Posted by & filed under Aid Projects, Animal Forage, Breeds, Community Projects, Demonstration Sites, Education Centres, Livestock, Urban Projects, Village Development, Waste Systems & Recycling, Water Conservation, Water Harvesting.


Awassi sheep ready to go to market (and random standards inspector)

I’ve been to the Greening the Desert “Sequel” site three times now. Once was in 2011 when we were at the IPC in Jordan. Once was in 2012 when I went there to take an internship with Geoff and Nadia. This year I was able to go back there to teach a PDC myself. So I’ve seen some of the development of the site over the past three years as the trees have grown up, formed a canopy and started to alter the microclimate of the site quite appreciably. And it’s been a huge success. Most of us who came across Permaculture in the last ten years will remember the first time they saw Geoff’s original Greening the Desert video. The “Wow! That’s really possible?!” feeling it gave was an inspiration for a lot of us to get into Permaculture in the first place. For me at least, with the site also being so close to Palestine, and the Middle East conflict in full swing, the idea that we could enact some form of practical non-violent action to improve the lives of the local population by facilitating new approaches to management of resources through less input-intensive techniques than the typical western models was truly mind blowing.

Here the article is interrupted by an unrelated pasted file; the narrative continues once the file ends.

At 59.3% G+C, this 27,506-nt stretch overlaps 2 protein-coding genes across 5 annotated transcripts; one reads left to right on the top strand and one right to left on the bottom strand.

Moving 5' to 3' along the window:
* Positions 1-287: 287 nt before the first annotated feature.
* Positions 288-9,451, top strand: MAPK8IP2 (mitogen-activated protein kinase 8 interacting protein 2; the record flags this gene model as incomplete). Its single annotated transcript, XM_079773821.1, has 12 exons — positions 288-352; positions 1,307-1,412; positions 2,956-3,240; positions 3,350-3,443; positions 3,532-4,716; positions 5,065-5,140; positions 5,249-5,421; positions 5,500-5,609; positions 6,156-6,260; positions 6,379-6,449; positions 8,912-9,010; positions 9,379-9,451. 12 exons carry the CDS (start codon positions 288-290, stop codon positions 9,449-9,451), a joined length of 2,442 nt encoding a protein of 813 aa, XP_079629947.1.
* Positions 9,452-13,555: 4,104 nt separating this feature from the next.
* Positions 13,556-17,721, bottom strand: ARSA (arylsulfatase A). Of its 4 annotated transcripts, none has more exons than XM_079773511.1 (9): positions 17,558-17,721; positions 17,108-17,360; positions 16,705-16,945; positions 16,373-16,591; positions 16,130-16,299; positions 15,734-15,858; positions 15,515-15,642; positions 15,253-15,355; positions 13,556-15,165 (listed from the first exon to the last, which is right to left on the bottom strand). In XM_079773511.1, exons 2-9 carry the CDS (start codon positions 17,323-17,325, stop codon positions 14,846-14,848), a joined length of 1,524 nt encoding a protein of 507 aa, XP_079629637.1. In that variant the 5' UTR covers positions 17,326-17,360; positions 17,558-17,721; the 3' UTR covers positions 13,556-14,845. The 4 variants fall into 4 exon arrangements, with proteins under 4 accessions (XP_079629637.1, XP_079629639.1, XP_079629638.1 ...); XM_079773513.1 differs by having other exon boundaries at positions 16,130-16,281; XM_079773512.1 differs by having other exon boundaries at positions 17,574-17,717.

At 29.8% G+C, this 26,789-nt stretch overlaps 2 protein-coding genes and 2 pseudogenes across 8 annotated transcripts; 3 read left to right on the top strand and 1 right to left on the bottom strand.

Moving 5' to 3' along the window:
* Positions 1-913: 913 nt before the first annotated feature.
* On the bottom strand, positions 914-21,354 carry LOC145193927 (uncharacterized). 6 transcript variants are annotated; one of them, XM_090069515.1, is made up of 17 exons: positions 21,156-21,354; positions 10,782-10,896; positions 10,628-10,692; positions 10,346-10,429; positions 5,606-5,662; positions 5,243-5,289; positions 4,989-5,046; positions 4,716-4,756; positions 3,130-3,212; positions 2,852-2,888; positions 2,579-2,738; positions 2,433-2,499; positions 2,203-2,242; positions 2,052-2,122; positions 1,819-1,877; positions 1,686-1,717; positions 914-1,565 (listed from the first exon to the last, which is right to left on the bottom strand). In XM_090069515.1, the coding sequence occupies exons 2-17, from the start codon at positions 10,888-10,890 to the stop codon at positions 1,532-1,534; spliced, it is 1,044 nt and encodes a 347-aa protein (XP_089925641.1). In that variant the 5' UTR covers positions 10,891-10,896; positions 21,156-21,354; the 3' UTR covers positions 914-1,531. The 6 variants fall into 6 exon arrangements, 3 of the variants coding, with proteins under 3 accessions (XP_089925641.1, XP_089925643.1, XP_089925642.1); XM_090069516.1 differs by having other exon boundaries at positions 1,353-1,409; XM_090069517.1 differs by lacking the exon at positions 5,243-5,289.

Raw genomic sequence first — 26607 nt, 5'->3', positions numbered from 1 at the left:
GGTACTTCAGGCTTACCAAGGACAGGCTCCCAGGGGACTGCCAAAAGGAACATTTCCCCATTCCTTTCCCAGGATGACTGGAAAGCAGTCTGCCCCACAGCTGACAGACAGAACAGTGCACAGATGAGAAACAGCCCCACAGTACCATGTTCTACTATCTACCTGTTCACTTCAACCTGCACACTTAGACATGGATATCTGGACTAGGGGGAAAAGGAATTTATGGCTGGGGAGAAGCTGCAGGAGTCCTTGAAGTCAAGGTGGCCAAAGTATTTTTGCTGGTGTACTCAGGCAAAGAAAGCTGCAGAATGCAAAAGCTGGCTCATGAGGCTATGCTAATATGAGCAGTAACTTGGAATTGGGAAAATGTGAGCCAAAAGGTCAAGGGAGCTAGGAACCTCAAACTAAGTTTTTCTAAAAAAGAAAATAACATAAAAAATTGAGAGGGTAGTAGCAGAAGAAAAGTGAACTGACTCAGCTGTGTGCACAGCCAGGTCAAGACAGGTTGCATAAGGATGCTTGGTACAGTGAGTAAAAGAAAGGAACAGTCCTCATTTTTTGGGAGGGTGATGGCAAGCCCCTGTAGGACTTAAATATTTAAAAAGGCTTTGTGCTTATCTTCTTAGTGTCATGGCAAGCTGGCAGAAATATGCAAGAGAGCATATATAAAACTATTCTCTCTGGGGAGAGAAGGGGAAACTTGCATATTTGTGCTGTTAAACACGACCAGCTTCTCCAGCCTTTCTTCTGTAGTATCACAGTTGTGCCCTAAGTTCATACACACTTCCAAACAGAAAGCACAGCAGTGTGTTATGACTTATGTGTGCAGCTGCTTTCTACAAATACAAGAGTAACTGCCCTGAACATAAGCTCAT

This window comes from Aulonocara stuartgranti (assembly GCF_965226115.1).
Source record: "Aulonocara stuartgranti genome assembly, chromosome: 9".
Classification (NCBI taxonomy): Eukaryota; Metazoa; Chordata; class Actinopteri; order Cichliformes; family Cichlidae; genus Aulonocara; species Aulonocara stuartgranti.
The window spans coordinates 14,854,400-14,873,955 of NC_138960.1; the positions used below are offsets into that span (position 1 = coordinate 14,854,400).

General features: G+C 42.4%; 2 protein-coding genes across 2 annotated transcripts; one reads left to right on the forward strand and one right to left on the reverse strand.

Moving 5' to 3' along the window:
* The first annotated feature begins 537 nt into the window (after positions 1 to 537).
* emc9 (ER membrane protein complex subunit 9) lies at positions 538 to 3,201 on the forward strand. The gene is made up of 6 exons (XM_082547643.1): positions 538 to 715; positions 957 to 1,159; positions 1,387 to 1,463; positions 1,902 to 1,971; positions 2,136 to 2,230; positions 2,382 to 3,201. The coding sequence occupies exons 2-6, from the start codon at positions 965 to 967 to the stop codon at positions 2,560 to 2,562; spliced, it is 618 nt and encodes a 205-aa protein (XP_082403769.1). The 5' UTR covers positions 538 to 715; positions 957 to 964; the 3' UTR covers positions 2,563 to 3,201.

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Posted by & filed under Commercial Farm Projects, Dams, Land.

Over the past year Yandoit Farm has been going through a few changes. Located in Victoria, Australia, north of Hepburn Springs, the farm has had an interesting past, at times being heavily mined for gold, with the miners living on the property, and more recently used to run cattle.

Working with an array of permaculture and regenerative agriculture designers the stewards of Yandoit Farm, Lisa and Michael, worked on designing and implementing a whole farm design to regenerate the land.

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Posted by & filed under Fungi, Soil Biology, Soil Composition, Soil Conservation, Soil Erosion & Contamination, Soil Rehabilitation, Structure, Water Contaminaton & Loss.